Thoughts on “The Imitation Game”

If you want a historically accurate portrayal of the life of Alan Turing, The Imitation Game might not be the film for you. The major contours of Turing’s life are covered, which is to say, you will get a story with roughly the following plot:

Mathematical genius and figure widely regarded as the father of modern computer science provides invaluable military intelligence that leads to victory in World War II by breaking the German Enigma code. He is criminally prosecuted for homosexuality and commits suicide.

However, once you get past those, the similarities between the actual Alan Turing and the one portrayed in The Imitation Game start to break down.

The overarching theme of the whole film is a sort of analogy between some police officer’s evaluation of Turing, and the Turing Test (“The Imitation Game”), which is a famous problem in philosophy of mind and computer science. The idea is that Turing was giving an account of his life to this officer, and from those responses, we were supposed to judge what sort of thing Turing was—machine, man, etc.

I suppose this is why they played up Turing’s social awkwardness as much as they did. They wanted to shoehorn the whole film into an analogy to the Turing Test. I suppose it also introduced some conflict, and they thought they could sell movie tickets with Cumberbatch doing his “I’m a terrible person but you like me anyway because what I do is so useful” routine. (C.f. BBC’s Sherlock, IT WORKED ON ME I GUESS.)

Overall, I am glad I saw it, and I recommend it. It was entertaining. Cumberbatch’s Turing was likeable, and I felt like (inaccuracies aside) it honours the memory of Turing in its own way. It’s somewhat historically inaccurate, and it’s tied together with a fairly hamfisted attempt to unite the story to Turing’s theoretical work, but that might be okay. I feel like modern movie-goers have an easy time separating what they see in the cinema from what they take to be true about history anyway.

One last note about accuracy: At the end of the film, the captions on the screen seem to indicate that computers used to be called “Turing Machines.” This is not quite the case. Turing Machines are abstractions that exist in thought experiments for philosophers and computer scientists. That said, I would be okay with it if we did start calling computers “Turing machines.”

James Bond is super-sketchy and homophobic toward lesbians

Quick summary of how racist James Bond is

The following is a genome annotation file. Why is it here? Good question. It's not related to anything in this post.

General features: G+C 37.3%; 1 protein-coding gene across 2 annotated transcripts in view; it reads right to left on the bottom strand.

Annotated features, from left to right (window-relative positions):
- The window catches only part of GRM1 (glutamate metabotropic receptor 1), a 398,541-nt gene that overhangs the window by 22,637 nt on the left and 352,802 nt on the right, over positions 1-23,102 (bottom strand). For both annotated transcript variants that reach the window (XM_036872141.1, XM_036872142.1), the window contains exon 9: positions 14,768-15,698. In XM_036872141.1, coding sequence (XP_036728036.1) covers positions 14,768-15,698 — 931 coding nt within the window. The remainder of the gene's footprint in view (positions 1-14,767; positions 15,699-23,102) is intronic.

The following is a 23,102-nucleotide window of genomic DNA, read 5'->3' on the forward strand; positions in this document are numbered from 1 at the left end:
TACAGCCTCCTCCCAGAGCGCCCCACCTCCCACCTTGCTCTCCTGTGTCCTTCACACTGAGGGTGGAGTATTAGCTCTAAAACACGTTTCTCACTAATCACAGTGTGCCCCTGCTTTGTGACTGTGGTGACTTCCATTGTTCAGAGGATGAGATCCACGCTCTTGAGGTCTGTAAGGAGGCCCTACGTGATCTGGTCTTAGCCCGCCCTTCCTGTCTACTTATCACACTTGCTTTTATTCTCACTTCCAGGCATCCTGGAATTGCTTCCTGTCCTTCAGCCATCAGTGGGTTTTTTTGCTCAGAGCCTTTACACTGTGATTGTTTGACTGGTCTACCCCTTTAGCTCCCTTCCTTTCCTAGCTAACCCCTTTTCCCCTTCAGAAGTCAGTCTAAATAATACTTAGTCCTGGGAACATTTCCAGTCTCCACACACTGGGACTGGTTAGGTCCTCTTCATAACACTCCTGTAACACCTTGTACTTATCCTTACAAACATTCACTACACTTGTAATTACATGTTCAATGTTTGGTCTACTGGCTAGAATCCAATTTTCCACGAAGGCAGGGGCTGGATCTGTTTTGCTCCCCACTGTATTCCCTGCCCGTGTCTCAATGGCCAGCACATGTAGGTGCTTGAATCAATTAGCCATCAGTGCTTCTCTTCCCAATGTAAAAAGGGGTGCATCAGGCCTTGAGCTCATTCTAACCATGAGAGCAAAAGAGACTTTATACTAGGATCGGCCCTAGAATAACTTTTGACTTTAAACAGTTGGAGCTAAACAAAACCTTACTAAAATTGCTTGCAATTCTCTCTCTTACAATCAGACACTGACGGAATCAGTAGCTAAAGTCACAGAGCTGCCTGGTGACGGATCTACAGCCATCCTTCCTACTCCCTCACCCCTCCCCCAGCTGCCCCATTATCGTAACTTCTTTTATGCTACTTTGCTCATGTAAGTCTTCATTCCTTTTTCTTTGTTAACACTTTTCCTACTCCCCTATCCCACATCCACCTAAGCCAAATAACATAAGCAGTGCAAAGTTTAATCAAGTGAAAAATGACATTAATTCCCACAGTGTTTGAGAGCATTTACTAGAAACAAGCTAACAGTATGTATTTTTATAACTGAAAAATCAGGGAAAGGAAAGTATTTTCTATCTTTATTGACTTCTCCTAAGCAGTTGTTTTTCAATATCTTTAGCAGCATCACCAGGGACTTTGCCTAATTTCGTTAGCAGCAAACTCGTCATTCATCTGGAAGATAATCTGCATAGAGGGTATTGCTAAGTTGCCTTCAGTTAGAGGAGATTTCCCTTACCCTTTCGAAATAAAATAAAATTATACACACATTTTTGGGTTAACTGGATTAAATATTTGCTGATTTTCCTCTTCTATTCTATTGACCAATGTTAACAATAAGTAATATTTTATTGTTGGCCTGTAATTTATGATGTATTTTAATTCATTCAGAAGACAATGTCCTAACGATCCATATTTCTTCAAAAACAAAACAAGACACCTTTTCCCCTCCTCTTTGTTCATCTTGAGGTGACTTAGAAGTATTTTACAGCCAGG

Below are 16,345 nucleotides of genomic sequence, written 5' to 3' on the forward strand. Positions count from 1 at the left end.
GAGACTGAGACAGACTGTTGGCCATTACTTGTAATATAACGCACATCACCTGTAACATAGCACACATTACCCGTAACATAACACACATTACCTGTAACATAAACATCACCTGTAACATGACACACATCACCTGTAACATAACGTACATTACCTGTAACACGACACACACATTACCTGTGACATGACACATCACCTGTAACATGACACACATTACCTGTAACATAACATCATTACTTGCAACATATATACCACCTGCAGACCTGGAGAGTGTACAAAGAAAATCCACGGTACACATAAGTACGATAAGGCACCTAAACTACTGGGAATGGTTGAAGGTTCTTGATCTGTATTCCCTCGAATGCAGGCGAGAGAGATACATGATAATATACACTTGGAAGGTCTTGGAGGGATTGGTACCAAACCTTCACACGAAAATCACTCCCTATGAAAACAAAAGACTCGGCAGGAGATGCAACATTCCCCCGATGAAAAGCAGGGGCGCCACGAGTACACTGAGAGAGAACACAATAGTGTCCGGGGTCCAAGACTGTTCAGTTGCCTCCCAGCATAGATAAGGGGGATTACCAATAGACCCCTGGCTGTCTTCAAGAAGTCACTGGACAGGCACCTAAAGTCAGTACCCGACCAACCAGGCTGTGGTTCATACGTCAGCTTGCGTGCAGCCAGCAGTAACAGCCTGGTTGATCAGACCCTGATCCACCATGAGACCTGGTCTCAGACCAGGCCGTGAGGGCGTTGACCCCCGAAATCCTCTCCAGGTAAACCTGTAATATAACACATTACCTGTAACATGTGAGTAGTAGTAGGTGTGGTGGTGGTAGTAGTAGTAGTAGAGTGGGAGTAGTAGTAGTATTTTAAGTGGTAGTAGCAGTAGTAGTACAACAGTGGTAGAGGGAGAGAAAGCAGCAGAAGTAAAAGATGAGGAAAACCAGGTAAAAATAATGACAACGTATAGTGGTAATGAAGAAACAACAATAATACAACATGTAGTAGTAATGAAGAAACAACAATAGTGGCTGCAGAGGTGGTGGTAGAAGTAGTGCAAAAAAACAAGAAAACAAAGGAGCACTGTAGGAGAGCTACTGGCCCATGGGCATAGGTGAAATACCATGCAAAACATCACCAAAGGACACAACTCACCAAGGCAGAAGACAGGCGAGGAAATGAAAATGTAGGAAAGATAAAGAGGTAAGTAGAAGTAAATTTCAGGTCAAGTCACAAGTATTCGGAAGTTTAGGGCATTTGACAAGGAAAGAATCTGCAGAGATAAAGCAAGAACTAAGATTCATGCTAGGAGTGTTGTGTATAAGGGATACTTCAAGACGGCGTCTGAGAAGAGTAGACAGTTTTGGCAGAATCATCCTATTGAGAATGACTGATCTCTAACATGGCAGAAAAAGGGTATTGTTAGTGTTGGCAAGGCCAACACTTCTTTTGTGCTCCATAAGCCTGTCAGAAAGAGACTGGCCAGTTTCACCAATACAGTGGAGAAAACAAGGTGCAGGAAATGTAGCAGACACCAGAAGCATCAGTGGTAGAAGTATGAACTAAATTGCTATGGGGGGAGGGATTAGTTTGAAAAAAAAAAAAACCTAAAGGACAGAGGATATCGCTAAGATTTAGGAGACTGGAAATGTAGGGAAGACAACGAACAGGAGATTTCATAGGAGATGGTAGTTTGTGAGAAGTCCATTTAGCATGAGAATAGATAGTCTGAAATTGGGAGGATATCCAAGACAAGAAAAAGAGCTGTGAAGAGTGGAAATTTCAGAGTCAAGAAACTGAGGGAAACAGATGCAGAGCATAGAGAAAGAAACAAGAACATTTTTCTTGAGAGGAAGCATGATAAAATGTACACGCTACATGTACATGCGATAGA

I recently finished reading Goldfinger, which is in the Public Domain in Canada, and thus free and legal for Canadians to download from Project Gutenberg Canada. Before I get to the homophobia, I think it’s relevant to report that Bond refers to Oddjob or other Koreans as “apes” or “lower than an ape” on no less than five different occasions—for the interest of those keeping score at home.

James Bond and Lesbians

There are two female characters in Goldfinger: Tilly Masterton and Pussy Galore. Masterton doesn’t reciprocate Bond’s sexual advances, which is explained as follows.

Bond thought she [Galore] was superb and so, he noticed, did Tilly Masterton who was gazing at Miss Galore with worshipping eyes and lips that yearned. Bond decided that all was now clear to him about Tilly Masterton.

So it turns out that both the female characters are Lesbians with a capital L. (Seriously, he capitalises the L every time.) Tough luck for Bond, right? Not so fast! In my previous blog post, I consider the possible meanings of the following quote from chapter 17.

Bond liked the look of her. He felt the sexual challenge all beautiful Lesbians have for men.

Which I understand might be a reference to the rape myth—the idea that if you force yourself on someone, they’ll eventually like it.

Unfortunately, during the action scene, Masterton didn’t stay with Bond as he told her to.

The girl’s hand tugged at him. She screamed angrily, ‘No, No. Stop! I want to stay close to Pussy. I’ll be safe with her.’

Bond shouted back, ‘Shut up, you little fool! Run like hell!’ But now she was dragging at him, checking his speed. Suddenly she tore her hand out of his and made to dart into an open Pullman door.

This was a bad life-choice for her—trying to find her Lesbian love interest at a time of crisis. And we learn how much of a bad choice it was only 10 paragraphs later.

The little figure still lay sprawled where she had fallen. Bond knelt beside her. The broken-doll angle of the head was enough. He felt for her pulse. He got up. He said softly, ‘Poor little bitch. She didn’t think much of men.’ He looked defensively at Leiter. ‘Felix, I could have got her away if she’d only followed me.

If only she had stayed with Bond! The gentle but firm hand of a man was what she needed. Not some Lesbian. So I guess Goldfinger is supposed to be a cautionary tale? “Don’t be too capital-L Lesbian, or you’ll end up dead?”

Anyway, after the action is all over, Galore throws herself into Bond’s arms, and the creepiest pillow-talk imaginable happens:

She lay in the crook of Bond’s arm and looked up at him. She said, not in a gangster’s voice, or a Lesbian’s, but in a girl’s voice, ‘Will you write to me in Sing Sing?’

Bond looked down into the deep blue-violet eyes that were no longer hard, imperious. He bent and kissed them lightly. He said, ‘They told me you only liked women.’

She said, ‘I never met a man before.’ The toughness came back into her voice. ‘I come from the South. You know the definition of a virgin down there? Well, it’s a girl who can run faster than her brother. In my case I couldn’t run as fast as my uncle. I was twelve. That’s not so good, James. You ought to be able to guess that.’